The steps you need to take when buying a car
If you’re thinking about buying a car, you shouldn’t just choose the first vehicle you see when you walk onto the lot. Buying a car is a big deal, and there are a few things you need to do before actually making the purchase. By following these steps, you’ll have the necessary knowledge to successfully negotiate a deal and save money in the process.
Step 1: Set your budget
Know what you can afford
Many buyers are easily swayed by the allure of the new car models and luxury accessories, and as a result, end up making purchases that aren’t within their means. Sure, the car seems appealing now, but you may come to regret your decision in the future when you can’t make the monthly payments and are forced to increase the length of the loan.
Even if your bank says you qualify for a $30,000 vehicle, that doesn’t mean it’s the best option. Think about how long you will be paying towards the loan, and how much money you’ll spend over the course of it. Stretching the loan out as long as possible to create a monthly payment you can afford ensures you’ll pay more in interest, and be obligated to pay towards this car for a longer time. To avoid this fate, objectively analyze your current situation and set a sensible budget that accounts for all the variables in your life.
Get pre-approved for a loan
Unless you plan on purchasing cash, you’ll need to figure out financing at some point. It’s smart to get pre-approved before you walk into the dealership. Preapproval gives you more negotiating power, and can also help determine your monthly payment.
Plan your trade-in
Know the value of your current vehicle before you start negotiating. This will give you more realistic expectations for the cars worth, and protect you against unfair offers from the dealership.
You should also understand how the trade-in value will affect the rest of your new car budget. Will you use the money to get a higher value car, or put it towards a cheaper one and opt for a shorter loan? What you choose will depend on your priorities, just be sure to figure it out ahead of time.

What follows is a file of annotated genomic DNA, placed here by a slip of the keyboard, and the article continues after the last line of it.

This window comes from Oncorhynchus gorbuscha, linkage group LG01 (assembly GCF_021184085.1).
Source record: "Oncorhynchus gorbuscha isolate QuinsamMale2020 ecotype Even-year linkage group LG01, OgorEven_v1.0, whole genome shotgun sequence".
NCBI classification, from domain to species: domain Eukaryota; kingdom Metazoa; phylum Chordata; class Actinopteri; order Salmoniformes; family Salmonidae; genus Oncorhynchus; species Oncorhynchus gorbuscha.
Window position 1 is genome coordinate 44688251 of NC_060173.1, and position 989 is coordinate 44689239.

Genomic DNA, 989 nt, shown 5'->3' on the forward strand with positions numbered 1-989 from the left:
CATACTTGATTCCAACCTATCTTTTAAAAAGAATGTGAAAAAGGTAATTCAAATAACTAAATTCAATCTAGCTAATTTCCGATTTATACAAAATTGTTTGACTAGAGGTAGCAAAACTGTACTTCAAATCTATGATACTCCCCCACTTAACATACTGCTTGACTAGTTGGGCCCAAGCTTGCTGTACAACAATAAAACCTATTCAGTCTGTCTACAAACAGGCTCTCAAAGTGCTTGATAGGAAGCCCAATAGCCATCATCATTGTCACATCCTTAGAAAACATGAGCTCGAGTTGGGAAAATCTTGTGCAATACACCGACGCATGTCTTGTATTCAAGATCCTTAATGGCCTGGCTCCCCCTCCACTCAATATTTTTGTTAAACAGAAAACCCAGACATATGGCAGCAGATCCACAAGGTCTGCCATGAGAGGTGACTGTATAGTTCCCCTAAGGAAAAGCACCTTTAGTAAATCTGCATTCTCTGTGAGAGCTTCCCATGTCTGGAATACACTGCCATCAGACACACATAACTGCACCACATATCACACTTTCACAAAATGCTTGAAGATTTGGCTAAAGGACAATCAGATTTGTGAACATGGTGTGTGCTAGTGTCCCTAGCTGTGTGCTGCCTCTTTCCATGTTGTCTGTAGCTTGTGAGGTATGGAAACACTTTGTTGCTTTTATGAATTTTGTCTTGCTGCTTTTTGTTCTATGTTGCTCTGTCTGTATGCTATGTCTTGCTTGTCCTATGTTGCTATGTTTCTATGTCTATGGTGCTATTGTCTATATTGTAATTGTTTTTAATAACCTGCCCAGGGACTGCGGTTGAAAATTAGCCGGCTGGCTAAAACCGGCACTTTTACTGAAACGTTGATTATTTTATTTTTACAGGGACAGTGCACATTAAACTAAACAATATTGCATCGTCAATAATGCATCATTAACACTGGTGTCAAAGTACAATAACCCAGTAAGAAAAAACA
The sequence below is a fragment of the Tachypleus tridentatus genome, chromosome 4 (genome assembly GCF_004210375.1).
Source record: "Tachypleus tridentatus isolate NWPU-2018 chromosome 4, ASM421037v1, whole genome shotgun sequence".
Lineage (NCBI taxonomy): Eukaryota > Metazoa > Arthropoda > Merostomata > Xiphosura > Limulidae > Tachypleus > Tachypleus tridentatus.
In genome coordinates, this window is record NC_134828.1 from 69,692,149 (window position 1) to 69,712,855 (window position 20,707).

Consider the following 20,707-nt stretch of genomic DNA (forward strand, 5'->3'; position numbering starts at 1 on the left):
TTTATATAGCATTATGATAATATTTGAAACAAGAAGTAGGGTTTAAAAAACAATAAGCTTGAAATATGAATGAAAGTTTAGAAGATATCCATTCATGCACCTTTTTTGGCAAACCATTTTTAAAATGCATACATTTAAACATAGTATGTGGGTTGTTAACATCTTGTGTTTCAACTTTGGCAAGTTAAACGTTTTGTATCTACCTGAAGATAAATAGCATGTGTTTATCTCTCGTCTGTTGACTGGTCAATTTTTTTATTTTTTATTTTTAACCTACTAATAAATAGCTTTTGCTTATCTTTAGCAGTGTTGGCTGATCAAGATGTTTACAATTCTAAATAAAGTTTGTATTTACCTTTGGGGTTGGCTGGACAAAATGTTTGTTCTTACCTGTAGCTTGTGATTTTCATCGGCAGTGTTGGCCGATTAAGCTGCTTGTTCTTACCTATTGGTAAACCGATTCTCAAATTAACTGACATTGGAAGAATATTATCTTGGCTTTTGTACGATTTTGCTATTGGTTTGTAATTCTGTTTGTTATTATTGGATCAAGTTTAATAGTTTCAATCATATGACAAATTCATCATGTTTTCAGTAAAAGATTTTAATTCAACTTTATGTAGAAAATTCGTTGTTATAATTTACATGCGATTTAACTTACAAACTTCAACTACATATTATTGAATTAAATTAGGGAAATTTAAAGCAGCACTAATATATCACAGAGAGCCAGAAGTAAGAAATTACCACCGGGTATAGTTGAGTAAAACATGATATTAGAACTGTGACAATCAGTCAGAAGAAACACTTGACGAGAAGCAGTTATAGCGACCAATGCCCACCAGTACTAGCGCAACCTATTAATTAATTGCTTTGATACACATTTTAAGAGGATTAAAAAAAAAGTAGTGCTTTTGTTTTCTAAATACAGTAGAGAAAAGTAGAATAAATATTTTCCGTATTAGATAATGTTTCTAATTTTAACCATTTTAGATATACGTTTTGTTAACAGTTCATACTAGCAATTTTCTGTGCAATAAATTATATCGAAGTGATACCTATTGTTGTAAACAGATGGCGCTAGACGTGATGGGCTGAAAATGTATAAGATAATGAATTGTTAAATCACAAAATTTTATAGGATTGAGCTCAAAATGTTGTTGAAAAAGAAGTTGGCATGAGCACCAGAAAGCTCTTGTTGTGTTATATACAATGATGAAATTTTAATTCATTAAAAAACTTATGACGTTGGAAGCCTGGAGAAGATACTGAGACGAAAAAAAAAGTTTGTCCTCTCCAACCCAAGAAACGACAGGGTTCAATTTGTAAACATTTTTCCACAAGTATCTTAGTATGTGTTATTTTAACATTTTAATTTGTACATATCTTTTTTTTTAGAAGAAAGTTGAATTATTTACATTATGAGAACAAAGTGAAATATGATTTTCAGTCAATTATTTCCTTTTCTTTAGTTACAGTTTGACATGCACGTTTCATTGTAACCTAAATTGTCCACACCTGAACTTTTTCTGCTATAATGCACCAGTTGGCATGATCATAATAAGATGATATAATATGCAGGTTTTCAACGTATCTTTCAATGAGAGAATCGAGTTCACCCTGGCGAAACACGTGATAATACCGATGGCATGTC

Step 2: Choose your car
Consider your needs
This one seems obvious, but make sure the vehicle you choose suits the needs of you and your family. Look at comfort, style, and performance, and don’t forget to account for your specific circumstances. For example, if you have kids that you’re constantly driving around to friends’ houses and sports practices, you’d probably want sometime a little bigger with more room.
As you do your research, be mindful of your budget and don’t get too distracted by cars outside of your price range.
Look at reviews
Reviews can help you better gauge the reliability of a car. It’s great to know what the manufacturer says, but ultimately the people who use the car every day will have a different take on it. There’s plenty of places to find reviews online, both from customers and experts. If you know somebody who owns the car you're looking at purchasing, it would also be wise to consult them about their experience with the vehicle.
Take it for a spin
The test drive is the make or break test for a car. A vehicle can have good reviews and be perfectly within your budget, but ultimately, you are the one driving it, and you need to be comfortable. Some sellers may try to rush you during a test drive, but if you need more than the 5-10 minutes they usually offer, don’t be afraid to ask. You want to be certain about your purchase and able to go into negotiations without any reservations.
Step 3: Get a good deal
Know what prices are fair
The single best thing you can do to protect yourself against a bad deal is research. Check with other dealerships and get multiple quotes, and look online to see what the car you’re interested in generally sells for.
Be cautious of add-ons
Between physical add-ons and extended warranties, the dealer will try to sell you one a variety of extras after you’ve already agreed on the price. Many of these items aren’t necessary, are considerably overpriced, and can be found for cheaper elsewhere. Not all are bad ideas, but you should at least be aware that this is another sales tactic and you may not need to dole out the extra cash.
Consider the time you buy
Some seasons of year are better for securing a good deal than others. Dealerships often have discounts during the holidays, and the end of the year makes them want to get rid of old inventory. If you can’t wait too long, waiting until the end of the month is a good option. Salespeople are usually required to hit specific monthly quotas, and they may be willing to lose a few bucks giving you a deal if it means they can meet that quota by the deadline.
Ask about manufacture deals and customer rebates
There are so many rebates out there that you might qualify for, but you have to ask. Many manufacturers give rebates for military, students, and seniors, as well as for those who own a competing car or already own the same brand.
Ready to purchase your new car?
Nuvision offers auto loans at the industry’s most competitive rates. With a Nuvision auto loan, you’ll enjoy payment terms that suit your budget, and special offers like a 60-day grace period before your first payment. Get pre-approved today!
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